Samsung, Google team up again
The world’s largest search engine operator and Android operating system developer announced its collaboration with the Korean tech king at Google’s annual developer conference, I/O, in San Francisco Wednesday.
The reference phone, mostly used by developers and techies, is a phone that uses a pure version of Google’s Android operating system. On other phones that run Android, the manufacturer tweaks the operating system to its requirements. So the Google edition S4 - with 16 gigabyte storage - will have a user interface designed by Google, not Samsung.
Previous Google reference phones carried the Nexus brand name, including the Nexus 4, which was made in partnership with LG Electronics, and the Galaxy Nexus, made by Samsung.
The new reference phone, which will be called the Galaxy S4 GE, will not be called a Nexus. It is the first reference phone to run on fourth-generation, long-term evolution (LTE) networks via T-Mobile and AT&T.
Google has been launching reference phones since 2010. They serve a standard for developers of Android smartphones, tablet PCs and mobile applications.
The announcement indicates a tightening partnership between Samsung and Google, reversing speculation that Samsung is trying to distance itself from the world’s most popular Android smartphone platform by stepping up development of its own operating system.
For Google, Samsung is an irresistible cash cow. According to U.S. market researcher Strategy Analytics on Wednesday, global Android smartphone profits totaled $5 billion during the first quarter and Samsung captured a whopping 95 percent share of all Android smartphone profits.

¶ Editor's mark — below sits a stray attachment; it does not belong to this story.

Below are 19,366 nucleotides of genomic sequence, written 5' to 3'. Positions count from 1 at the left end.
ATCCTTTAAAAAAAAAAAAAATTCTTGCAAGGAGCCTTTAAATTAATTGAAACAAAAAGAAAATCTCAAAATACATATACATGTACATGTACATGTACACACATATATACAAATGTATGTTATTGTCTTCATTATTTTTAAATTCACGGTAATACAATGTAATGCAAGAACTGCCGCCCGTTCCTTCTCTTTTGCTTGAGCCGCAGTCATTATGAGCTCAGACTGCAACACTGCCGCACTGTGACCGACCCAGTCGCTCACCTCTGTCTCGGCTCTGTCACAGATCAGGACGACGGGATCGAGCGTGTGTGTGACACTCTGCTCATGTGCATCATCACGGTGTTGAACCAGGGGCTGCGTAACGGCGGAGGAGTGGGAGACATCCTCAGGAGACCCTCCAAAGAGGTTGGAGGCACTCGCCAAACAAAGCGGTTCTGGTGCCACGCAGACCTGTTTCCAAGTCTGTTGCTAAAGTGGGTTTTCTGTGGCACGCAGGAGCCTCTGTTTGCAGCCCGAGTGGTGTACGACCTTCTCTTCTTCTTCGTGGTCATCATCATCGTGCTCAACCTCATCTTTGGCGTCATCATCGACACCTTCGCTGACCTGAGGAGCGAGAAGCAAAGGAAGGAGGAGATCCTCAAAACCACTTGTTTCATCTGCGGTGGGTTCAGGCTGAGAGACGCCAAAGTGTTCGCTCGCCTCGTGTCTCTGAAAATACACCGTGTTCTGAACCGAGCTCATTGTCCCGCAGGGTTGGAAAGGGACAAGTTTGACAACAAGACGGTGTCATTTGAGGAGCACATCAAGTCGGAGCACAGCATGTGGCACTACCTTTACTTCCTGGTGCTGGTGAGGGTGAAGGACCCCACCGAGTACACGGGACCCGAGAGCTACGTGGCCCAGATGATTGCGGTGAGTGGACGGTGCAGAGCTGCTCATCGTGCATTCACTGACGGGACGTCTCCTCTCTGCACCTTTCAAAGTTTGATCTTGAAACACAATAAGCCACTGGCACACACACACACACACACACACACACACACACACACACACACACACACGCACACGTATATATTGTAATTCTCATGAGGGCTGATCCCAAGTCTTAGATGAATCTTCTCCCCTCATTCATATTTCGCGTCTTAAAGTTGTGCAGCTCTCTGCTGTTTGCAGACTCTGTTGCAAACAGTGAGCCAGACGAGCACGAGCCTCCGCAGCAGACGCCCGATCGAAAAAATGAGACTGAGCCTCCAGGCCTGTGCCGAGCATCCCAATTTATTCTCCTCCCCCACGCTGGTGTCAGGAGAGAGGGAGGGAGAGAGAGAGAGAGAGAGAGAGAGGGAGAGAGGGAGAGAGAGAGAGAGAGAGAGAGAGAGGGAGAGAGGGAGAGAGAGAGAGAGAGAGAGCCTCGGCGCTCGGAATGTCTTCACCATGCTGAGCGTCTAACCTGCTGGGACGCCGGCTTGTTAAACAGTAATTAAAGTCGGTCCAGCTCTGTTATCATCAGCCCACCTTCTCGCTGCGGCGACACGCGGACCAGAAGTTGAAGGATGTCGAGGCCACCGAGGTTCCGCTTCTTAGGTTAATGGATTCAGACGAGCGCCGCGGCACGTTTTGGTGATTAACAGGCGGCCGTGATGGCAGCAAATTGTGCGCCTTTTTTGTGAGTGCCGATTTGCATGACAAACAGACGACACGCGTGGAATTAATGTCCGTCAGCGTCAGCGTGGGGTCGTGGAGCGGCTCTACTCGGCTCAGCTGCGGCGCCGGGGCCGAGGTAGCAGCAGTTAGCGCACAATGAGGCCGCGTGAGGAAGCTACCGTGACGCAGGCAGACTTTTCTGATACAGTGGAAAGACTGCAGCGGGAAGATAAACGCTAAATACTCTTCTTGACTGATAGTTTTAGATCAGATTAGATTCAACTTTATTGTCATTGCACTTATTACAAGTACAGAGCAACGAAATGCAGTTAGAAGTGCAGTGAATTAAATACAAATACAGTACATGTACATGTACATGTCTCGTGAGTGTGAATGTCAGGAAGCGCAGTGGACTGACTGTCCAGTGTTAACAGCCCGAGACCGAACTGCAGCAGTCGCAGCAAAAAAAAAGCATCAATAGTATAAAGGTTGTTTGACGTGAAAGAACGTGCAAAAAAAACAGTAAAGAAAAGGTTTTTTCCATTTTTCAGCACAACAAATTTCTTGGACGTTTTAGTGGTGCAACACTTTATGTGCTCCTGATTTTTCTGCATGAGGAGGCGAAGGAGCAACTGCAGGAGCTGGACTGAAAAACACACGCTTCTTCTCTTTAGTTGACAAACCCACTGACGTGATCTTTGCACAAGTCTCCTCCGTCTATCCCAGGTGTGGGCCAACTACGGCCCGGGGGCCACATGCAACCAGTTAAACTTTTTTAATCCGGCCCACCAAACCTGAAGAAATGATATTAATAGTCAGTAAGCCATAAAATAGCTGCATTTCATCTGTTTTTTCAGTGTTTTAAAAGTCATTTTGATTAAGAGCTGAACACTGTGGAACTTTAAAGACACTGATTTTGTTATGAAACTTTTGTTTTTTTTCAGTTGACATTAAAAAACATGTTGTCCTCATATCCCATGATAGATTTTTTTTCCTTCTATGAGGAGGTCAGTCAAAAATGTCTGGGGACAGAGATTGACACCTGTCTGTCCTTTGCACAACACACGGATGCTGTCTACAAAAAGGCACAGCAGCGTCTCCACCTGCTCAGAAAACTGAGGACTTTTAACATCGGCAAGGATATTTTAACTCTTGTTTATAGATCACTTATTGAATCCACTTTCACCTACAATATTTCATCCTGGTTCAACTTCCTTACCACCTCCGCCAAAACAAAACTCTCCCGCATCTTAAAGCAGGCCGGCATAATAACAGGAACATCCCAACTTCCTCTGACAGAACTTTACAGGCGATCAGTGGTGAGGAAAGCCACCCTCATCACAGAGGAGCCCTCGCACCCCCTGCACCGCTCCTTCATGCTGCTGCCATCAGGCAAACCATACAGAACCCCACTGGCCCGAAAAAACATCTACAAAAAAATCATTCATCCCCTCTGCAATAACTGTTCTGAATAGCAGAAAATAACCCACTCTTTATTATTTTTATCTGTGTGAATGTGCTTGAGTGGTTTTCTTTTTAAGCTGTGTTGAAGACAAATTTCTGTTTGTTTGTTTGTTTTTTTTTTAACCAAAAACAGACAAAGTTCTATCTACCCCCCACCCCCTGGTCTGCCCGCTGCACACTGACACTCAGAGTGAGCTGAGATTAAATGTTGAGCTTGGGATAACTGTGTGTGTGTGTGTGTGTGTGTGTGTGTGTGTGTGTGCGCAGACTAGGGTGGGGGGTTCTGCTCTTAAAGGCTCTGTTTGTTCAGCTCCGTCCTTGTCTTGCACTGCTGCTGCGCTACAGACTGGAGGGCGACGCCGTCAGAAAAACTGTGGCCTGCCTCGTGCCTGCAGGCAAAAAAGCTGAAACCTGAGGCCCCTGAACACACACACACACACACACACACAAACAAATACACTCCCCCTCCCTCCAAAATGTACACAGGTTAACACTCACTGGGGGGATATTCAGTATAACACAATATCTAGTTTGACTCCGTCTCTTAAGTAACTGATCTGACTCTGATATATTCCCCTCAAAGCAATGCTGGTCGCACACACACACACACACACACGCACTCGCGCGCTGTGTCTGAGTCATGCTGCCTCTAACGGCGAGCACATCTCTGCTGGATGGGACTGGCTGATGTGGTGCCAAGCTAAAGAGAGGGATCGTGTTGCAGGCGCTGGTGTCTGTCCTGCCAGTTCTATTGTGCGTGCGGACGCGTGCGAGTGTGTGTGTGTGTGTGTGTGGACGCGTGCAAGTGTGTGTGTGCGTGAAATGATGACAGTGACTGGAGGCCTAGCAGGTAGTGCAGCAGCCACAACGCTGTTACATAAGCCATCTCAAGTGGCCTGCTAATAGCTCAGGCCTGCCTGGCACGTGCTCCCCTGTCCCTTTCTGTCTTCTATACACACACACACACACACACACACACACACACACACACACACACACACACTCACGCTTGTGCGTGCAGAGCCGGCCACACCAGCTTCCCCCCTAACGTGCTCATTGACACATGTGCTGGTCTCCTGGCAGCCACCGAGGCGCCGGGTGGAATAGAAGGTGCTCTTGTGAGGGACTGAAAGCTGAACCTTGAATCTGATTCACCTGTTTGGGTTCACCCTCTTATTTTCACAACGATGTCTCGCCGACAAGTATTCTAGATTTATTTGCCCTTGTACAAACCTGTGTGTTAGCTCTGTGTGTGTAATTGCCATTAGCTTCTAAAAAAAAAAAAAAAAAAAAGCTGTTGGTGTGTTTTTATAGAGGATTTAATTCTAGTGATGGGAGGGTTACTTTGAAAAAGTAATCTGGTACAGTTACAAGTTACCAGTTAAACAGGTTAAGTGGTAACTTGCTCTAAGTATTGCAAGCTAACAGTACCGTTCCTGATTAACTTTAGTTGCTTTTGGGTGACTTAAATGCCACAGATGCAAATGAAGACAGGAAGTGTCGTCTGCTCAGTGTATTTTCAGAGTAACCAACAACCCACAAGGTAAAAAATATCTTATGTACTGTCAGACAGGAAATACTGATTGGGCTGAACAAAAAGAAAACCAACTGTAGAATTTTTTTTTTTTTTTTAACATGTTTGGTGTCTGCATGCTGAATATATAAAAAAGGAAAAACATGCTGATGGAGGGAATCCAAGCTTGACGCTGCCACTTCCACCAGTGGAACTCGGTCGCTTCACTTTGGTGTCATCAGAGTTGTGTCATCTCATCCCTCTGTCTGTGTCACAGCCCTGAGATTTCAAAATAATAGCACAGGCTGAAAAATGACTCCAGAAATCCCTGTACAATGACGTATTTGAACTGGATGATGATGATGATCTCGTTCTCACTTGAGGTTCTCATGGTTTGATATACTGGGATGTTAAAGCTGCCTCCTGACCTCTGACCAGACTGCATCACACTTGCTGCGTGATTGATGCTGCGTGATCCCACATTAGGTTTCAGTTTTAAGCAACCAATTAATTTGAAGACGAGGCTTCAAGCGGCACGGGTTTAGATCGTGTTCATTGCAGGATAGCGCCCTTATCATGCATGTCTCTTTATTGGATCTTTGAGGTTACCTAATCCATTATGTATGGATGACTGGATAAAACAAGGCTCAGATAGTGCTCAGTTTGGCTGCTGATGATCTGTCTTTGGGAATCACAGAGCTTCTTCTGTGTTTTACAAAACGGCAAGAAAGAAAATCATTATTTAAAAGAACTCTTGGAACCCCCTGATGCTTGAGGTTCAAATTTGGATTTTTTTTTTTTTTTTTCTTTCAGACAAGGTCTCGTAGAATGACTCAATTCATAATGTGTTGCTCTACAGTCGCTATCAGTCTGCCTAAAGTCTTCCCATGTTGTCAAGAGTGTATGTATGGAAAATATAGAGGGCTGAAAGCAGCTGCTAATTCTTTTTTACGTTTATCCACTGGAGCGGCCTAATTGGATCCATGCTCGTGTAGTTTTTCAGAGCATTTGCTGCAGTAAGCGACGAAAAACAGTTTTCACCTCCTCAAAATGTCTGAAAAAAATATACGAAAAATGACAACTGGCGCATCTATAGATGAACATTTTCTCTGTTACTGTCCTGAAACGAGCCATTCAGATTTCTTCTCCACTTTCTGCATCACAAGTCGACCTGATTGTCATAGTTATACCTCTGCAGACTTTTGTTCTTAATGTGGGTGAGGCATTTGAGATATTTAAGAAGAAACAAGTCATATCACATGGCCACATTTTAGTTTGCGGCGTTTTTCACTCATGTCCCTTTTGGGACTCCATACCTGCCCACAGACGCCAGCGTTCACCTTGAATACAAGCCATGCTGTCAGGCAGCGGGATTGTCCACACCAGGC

“Samsung is, for now, the undisputed king of the global Android smartphone industry,” said Neil Mawston, executive director at Strategy Analytics. “We believe Samsung generates more revenue and profit from the Android platform than Google does. Samsung has strong market power, and it may use this position to influence the future direction of the Android ecosystem. For example, Samsung could request first or exclusive updates of new software from Android before rival hardware vendors.”
Despite a good reception overseas, Galaxy S4 is showing less than impressive sales record at home since its debut last month. It has sold less than 200,000 units - much worse than its predecessor - as consumers take a wait-and-see attitude toward the new phone. Korean smartphone buyers saw the price of a Galaxy S3, which started off close to 1 million won ($896), tumble to almost one-fifth the level in less than a month after its release as mobile carriers scrambled to offer discounts. Prospective S4 buyers are waiting for discounts. Even Samsung insiders are vaguely hoping for one of the three carriers to start discounting, although some of their discounts are actually illegal.
“The Galaxy S4 has been so unpopular here that I wish a telecom company would volunteer to end the trouble by offering a hefty subsidy,” a source at Samsung said.
Still, the Korean market accounts for only 10 percent of global sales for Samsung, so S4 sales here won’t have a major impact on overall sales, analysts say. While it took 20 days for the Galaxy S3 to see 3 million units sold around the world, the S4 posted sales of 4 million in just five days after its release. The S4 is expected to hit 10 million units in sales by the end of this year.
By Seo Ji-eun [firstname.lastname@example.org]
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